Presidential elections are looming and focus on the federal budget has never been more intense. Worry about the upcoming “fiscal cliff” and the end of the Bush tax cuts is causing economists to fear what may be the disaster ancient Mayans were predicting for 2013. The future of higher education is looking no less disastrous; however is it fear mongering brought on by an election year, or should we be concerned?
First off is what might happen to higher education if congress cannot decide on a budget by January 1, 2013. The Budget Control Act, a collection of extensive cuts across the board to Federal spending, was created as a stipulation of raising the debt ceiling back in 2011. It will take effect if a currently deadlocked Congress cannot produce a budget that contains almost an equal amount in cuts by the allotted deadline.
Last month, the White House released a comprehensive report on where exactly these cuts are mandated to occur, and several higher education based departments are fated to see drastic cuts of 7.6 to 8.2 percent. While these numbers might not seem substantial, percentage wise they mean millions of dollars in financial aid. Most affected will be the Office of Post Secondary Education and the Office of Student Federal Aid, both of whom provide grants and advocate for higher education.
It seems worrisome, but Katie Baird, UWT professor of economics and researcher of education policy, isn’t overly concerned about this.
“The question you have to ask,” she explained, “is ‘what’s the likelihood that this is actually going to happen?’”
Her prediction is that Congress will either raise the debt ceiling again or produce some sort of budget, but it will act before things come to such drastic measures.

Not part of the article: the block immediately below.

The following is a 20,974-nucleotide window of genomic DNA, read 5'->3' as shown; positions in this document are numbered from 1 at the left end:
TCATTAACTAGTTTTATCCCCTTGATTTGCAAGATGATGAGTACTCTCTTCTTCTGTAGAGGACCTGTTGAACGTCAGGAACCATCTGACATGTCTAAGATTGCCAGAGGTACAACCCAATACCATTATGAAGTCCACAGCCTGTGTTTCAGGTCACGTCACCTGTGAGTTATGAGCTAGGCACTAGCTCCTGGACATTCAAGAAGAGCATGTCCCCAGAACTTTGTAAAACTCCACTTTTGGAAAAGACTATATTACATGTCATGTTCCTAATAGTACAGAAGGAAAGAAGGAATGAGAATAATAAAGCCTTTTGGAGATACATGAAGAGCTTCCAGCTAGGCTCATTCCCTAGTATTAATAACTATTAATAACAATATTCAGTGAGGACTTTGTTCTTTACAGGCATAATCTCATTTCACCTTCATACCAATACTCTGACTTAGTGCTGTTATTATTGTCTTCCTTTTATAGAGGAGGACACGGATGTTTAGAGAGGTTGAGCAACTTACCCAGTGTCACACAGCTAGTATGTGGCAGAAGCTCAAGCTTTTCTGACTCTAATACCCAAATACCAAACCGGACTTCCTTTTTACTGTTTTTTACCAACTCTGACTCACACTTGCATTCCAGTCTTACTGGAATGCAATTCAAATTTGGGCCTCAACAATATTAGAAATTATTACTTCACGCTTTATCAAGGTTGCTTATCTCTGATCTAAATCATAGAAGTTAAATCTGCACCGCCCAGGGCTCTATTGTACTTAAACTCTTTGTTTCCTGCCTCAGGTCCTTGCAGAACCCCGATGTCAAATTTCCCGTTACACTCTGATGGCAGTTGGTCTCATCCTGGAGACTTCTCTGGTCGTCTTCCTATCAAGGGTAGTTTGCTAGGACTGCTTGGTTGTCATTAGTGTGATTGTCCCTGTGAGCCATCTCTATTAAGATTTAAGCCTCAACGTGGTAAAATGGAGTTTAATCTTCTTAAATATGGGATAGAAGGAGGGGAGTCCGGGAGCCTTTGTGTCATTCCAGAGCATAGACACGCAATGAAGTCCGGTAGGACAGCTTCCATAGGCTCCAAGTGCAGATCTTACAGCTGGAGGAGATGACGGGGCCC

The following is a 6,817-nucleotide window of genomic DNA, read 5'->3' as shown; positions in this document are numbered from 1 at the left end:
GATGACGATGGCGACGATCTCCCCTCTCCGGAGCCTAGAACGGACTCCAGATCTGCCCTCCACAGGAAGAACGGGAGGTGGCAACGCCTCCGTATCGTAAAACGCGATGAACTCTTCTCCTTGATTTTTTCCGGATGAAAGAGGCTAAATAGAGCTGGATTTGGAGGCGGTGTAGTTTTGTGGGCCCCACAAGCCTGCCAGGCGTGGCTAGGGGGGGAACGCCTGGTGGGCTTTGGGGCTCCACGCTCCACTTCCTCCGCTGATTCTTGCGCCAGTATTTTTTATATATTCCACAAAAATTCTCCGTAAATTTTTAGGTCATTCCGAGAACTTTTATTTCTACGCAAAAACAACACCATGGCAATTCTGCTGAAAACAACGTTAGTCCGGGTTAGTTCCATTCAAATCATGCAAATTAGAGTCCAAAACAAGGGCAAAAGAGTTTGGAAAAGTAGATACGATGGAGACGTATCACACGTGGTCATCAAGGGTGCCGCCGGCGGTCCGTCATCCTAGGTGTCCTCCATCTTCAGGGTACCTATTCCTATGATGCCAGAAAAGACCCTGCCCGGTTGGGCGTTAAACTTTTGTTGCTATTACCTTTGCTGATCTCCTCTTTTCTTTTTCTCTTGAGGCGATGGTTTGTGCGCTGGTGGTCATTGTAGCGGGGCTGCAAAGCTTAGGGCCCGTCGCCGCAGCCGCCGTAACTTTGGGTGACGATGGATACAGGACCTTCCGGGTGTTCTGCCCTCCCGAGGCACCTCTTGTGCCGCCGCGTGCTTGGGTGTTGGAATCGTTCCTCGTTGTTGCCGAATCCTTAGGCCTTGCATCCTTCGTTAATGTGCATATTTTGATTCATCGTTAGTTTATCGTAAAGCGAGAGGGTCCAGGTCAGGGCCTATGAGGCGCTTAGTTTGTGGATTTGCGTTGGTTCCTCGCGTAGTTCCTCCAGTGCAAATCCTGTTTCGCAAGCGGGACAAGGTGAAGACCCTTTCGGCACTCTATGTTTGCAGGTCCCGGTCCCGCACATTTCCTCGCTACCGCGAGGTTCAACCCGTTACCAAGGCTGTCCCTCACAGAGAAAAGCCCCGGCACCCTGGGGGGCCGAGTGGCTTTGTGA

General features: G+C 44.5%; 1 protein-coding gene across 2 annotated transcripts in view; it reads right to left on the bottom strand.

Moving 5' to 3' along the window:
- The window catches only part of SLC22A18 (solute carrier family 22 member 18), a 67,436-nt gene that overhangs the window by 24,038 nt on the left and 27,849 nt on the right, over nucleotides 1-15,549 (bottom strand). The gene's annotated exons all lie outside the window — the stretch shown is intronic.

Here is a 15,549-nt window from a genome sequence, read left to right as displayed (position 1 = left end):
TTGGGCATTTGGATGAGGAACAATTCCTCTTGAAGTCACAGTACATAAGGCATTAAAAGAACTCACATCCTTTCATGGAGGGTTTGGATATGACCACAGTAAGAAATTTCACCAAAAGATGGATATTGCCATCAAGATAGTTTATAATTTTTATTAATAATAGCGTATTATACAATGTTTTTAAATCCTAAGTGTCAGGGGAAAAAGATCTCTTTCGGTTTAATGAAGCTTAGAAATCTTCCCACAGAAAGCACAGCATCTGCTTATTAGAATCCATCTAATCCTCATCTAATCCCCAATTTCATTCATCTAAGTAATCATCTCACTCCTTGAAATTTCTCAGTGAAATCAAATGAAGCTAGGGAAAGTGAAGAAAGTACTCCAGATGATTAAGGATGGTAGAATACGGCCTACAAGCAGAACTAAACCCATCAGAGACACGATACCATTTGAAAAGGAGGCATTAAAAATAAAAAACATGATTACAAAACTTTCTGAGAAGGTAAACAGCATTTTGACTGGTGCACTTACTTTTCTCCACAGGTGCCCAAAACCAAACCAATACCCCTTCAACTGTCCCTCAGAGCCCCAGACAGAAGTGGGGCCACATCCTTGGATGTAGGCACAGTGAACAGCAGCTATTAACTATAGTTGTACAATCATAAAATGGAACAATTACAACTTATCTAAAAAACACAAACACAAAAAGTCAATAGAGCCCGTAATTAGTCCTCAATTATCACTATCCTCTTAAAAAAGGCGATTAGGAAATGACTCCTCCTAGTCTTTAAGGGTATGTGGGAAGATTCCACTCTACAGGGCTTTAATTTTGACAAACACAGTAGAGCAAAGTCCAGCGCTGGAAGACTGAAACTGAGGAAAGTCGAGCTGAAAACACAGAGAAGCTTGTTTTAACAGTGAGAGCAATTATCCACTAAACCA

Secondly and perhaps more likely is what some are calling the “higher education bubble”. Over the past few months Higher Education Chronicle, National Review, and even The Economist have been predicting a housing market-like crash that will cause massive breakdown throughout our higher education systems. Economists predict this in part because, like during the housing situation, loans are being given to people who can’t necessarily pay them off and who are going deeper into debt every year as costs go up. This is an even direr straight for students than for home owners because they can’t sell their education to pay off some of the giant bill. They predict that once people realize higher education is not worth such monumental costs, it will become virtually valueless as did houses, and people will be indebted for something they cannot use or afford.
Baird also disputes this prediction, mostly because the housing market was a problem of scarcity that drove up prices; everyone wanting to buy a house isn’t sustainable; however, there is really no scarcity factor in knowledge and education. The real problem here, she explained, is the job market, which will hopefully be temporary, and the state budget crises that are driving up the cost of public higher education. This will mean high prices and temporary low rewards, but not necessarily a bubble.
All in all, we may not have as much to worry about as the election year media makes it seem.